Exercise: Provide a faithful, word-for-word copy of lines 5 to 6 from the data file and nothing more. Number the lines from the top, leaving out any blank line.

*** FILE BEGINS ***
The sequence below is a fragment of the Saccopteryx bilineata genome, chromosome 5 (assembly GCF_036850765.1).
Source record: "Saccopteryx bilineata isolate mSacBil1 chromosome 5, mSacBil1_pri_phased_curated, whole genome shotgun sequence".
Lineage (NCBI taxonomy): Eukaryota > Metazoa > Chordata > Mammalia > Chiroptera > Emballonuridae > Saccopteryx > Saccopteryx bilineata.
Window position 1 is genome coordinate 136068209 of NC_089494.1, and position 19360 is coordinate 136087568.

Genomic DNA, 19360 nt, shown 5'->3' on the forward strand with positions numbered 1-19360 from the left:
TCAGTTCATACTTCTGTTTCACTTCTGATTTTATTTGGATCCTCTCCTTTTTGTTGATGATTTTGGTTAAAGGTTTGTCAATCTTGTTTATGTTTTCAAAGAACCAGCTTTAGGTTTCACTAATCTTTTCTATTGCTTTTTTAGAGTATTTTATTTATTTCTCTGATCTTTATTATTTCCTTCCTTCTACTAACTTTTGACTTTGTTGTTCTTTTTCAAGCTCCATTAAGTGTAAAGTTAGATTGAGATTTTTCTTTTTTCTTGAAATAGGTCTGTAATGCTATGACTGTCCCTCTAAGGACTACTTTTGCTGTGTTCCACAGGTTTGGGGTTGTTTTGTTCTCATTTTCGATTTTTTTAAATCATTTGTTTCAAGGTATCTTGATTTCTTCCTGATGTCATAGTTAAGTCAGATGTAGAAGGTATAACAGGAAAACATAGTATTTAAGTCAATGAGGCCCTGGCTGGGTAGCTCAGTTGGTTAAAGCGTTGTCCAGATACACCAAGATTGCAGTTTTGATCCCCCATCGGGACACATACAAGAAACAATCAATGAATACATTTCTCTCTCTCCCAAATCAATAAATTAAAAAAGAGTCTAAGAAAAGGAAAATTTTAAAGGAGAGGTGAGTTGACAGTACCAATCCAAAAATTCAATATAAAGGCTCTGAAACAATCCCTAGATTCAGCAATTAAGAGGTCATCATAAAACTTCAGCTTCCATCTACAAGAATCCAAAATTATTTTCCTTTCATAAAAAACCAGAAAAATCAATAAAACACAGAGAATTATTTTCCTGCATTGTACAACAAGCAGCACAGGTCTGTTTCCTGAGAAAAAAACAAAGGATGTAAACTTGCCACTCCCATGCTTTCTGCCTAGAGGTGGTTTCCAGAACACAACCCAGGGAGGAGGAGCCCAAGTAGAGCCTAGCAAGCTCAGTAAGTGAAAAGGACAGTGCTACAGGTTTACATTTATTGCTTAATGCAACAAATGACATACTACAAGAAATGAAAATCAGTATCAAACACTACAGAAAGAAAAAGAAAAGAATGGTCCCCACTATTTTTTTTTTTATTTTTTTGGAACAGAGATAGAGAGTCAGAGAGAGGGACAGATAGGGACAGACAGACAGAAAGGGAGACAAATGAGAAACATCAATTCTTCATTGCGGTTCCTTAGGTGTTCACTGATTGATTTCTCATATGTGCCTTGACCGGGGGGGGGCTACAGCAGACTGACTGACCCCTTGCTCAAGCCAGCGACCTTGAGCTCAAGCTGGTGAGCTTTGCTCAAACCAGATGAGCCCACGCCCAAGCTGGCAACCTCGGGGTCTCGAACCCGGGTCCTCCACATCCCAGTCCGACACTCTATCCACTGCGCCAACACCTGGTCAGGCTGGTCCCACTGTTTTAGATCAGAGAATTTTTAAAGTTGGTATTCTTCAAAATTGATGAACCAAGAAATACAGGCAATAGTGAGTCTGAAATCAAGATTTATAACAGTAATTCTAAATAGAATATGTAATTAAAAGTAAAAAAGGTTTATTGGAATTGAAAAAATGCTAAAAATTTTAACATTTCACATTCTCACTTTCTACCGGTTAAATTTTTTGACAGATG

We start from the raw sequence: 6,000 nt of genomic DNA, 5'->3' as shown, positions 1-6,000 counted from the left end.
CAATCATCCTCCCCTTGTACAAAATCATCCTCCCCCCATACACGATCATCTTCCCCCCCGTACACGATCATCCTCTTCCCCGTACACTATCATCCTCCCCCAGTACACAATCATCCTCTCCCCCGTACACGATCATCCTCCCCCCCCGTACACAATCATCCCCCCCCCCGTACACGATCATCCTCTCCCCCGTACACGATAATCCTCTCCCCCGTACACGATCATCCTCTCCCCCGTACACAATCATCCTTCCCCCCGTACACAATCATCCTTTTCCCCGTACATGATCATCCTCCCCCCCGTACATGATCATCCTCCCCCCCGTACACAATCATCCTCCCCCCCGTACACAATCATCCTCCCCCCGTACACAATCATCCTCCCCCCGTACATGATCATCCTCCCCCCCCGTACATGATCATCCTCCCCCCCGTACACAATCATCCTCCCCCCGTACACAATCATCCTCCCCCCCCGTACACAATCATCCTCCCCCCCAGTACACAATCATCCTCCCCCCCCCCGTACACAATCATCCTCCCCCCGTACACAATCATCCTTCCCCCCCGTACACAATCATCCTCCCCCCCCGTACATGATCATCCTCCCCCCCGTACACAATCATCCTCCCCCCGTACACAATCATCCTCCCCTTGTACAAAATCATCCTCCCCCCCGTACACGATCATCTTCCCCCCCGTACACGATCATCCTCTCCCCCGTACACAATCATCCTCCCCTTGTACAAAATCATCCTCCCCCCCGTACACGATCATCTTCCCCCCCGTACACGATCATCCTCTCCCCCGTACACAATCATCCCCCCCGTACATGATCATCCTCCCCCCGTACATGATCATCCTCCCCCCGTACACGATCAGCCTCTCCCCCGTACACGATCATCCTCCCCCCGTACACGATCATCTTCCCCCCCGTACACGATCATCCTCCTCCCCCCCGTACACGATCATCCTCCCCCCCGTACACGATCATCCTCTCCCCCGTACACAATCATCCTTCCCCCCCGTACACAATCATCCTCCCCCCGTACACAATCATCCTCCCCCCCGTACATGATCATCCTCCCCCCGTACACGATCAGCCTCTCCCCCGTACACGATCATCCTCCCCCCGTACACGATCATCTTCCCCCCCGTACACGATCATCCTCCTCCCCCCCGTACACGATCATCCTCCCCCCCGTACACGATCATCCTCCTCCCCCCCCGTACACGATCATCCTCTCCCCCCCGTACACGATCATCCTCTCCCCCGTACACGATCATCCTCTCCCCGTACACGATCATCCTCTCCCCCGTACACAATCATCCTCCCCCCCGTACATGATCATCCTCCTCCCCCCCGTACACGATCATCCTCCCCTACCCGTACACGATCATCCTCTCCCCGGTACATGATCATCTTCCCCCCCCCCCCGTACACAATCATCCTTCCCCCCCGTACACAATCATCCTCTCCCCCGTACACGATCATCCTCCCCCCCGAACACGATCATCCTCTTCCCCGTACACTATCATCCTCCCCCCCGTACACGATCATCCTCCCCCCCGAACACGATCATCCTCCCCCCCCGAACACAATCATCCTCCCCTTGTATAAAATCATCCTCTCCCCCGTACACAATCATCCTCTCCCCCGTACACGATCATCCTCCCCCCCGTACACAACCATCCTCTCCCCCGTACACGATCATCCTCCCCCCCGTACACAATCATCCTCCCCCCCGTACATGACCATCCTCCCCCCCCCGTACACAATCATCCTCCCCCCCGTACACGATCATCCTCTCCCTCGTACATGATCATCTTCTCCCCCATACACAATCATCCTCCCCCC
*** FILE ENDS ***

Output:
Genomic DNA, 19360 nt, shown 5'->3' on the forward strand with positions numbered 1-19360 from the left:
TCAGTTCATACTTCTGTTTCACTTCTGATTTTATTTGGATCCTCTCCTTTTTGTTGATGATTTTGGTTAAAGGTTTGTCAATCTTGTTTATGTTTTCAAAGAACCAGCTTTAGGTTTCACTAATCTTTTCTATTGCTTTTTTAGAGTATTTTATTTATTTCTCTGATCTTTATTATTTCCTTCCTTCTACTAACTTTTGACTTTGTTGTTCTTTTTCAAGCTCCATTAAGTGTAAAGTTAGATTGAGATTTTTCTTTTTTCTTGAAATAGGTCTGTAATGCTATGACTGTCCCTCTAAGGACTACTTTTGCTGTGTTCCACAGGTTTGGGGTTGTTTTGTTCTCATTTTCGATTTTTTTAAATCATTTGTTTCAAGGTATCTTGATTTCTTCCTGATGTCATAGTTAAGTCAGATGTAGAAGGTATAACAGGAAAACATAGTATTTAAGTCAATGAGGCCCTGGCTGGGTAGCTCAGTTGGTTAAAGCGTTGTCCAGATACACCAAGATTGCAGTTTTGATCCCCCATCGGGACACATACAAGAAACAATCAATGAATACATTTCTCTCTCTCCCAAATCAATAAATTAAAAAAGAGTCTAAGAAAAGGAAAATTTTAAAGGAGAGGTGAGTTGACAGTACCAATCCAAAAATTCAATATAAAGGCTCTGAAACAATCCCTAGATTCAGCAATTAAGAGGTCATCATAAAACTTCAGCTTCCATCTACAAGAATCCAAAATTATTTTCCTTTCATAAAAAACCAGAAAAATCAATAAAACACAGAGAATTATTTTCCTGCATTGTACAACAAGCAGCACAGGTCTGTTTCCTGAGAAAAAAACAAAGGATGTAAACTTGCCACTCCCATGCTTTCTGCCTAGAGGTGGTTTCCAGAACACAACCCAGGGAGGAGGAGCCCAAGTAGAGCCTAGCAAGCTCAGTAAGTGAAAAGGACAGTGCTACAGGTTTACATTTATTGCTTAATGCAACAAATGACATACTACAAGAAATGAAAATCAGTATCAAACACTACAGAAAGAAAAAGAAAAGAATGGTCCCCACTATTTTTTTTTTTATTTTTTTGGAACAGAGATAGAGAGTCAGAGAGAGGGACAGATAGGGACAGACAGACAGAAAGGGAGACAAATGAGAAACATCAATTCTTCATTGCGGTTCCTTAGGTGTTCACTGATTGATTTCTCATATGTGCCTTGACCGGGGGGGGGCTACAGCAGACTGACTGACCCCTTGCTCAAGCCAGCGACCTTGAGCTCAAGCTGGTGAGCTTTGCTCAAACCAGATGAGCCCACGCCCAAGCTGGCAACCTCGGGGTCTCGAACCCGGGTCCTCCACATCCCAGTCCGACACTCTATCCACTGCGCCAACACCTGGTCAGGCTGGTCCCACTGTTTTAGATCAGAGAATTTTTAAAGTTGGTATTCTTCAAAATTGATGAACCAAGAAATACAGGCAATAGTGAGTCTGAAATCAAGATTTATAACAGTAATTCTAAATAGAATATGTAATTAAAAGTAAAAAAGGTTTATTGGAATTGAAAAAATGCTAAAAATTTTAACATTTCACATTCTCACTTTCTACCGGTTAAATTTTTTGACAGATG